Lee County teachers prepare for new year

Adam Robison | Buy at photos.djournal.com Former Mississippi State quarterback Tyson Lee challenged Lee County teachers to think about what motivates them during the district's orientation session at The Summit in Tupelo on Friday morning.

Adam Robison | Buy at photos.djournal.com
Former Mississippi State quarterback Tyson Lee challenged Lee County teachers to think about what motivates them during the district’s orientation session at The Summit in Tupelo on Friday morning.

Adam Robison | Buy at photos.djournal.com Lee County School District Superintendent Jimmy Weeks, left, and others listen to speakers during the district's orientation session.

Adam Robison | Buy at photos.djournal.com
Lee County School District Superintendent Jimmy Weeks, left, and others listen to speakers during the district’s orientation session.

By Chris Kieffer

Daily Journal

TUPELO – A former Mississippi State University football player told Lee County teachers to find their motivation.

“You as teachers mean more than you even realize,” said Tyson Lee, who was a quarterback at MSU in 2008 and 2009. “You are the fabric of the community.”

Lee was the district’s keynote speaker during an orientation session at The Summit on Friday morning. The meeting drew about 850 educators and other staff members as the district prepares to open school on Thursday.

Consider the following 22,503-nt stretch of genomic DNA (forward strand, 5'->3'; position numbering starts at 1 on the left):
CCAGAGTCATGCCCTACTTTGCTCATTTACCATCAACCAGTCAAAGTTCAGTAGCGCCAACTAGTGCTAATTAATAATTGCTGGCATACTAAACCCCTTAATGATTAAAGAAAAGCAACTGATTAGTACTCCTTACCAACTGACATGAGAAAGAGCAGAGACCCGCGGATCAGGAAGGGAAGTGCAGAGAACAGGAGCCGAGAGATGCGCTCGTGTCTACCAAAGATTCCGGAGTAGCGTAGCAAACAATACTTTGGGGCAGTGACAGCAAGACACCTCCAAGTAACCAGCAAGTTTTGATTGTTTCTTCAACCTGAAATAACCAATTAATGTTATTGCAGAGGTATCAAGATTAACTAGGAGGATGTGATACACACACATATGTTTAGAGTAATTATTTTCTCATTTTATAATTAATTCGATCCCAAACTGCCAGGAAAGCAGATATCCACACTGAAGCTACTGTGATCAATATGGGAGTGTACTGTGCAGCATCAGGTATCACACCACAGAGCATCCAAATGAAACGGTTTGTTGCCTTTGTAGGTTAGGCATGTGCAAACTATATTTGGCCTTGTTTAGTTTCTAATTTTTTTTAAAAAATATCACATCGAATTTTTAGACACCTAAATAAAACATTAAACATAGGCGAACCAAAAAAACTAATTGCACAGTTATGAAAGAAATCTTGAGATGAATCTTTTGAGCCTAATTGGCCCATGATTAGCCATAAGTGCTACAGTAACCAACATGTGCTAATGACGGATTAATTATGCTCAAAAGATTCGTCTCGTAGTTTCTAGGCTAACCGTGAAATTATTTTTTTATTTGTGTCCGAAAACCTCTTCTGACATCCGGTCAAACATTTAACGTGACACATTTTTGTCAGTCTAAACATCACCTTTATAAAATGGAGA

Lee, who now works for the school’s Fellowship of Christian Athletes organization, challenged those present to think about what moves them, what they want their legacy to be and their reasons for being teachers.

“As a teacher, there has to be something in you that drives you and pushes you when things get tough,” he said.

The district’s teachers returned to work on Thursday to attend training sessions on their campuses. They will have more training next week, prior to the return of students. Superintendent Jimmy Weeks said it was important to gather all of the district’s staff together in one place on Friday.

“We do it to establish camaraderie across the district,” Weeks said. “We hope these teachers are aware their job is one of the most important jobs that exists. We want them to know how important they are and that we appreciate what they do and respect what they do.”

Weeks spoke to the teachers about dangers involving social media, reminding them not to use it during the school day or to post negative comments about students.

He also told them it is important to be educated about the votes their legislators take and their impact on public education. Other speakers including a representative of Mississippi Professional Educators and Nancy Loome of The Parents Campaign, also talked about the importance of being engaged with the Legislature.

“Our needs in this district are big, but if we don’t do what we should as responsible citizens and employees and educate ourselves on these issues, we don’t have room to complain,” Weeks said.

Other topics Friday included the ExPECT organization that raises money for classroom programs, the National Board Certified Teacher program, ways to improve student teaching and what the district offers for English Language Learners and for homeless students.

chris.kieffer@journalinc.com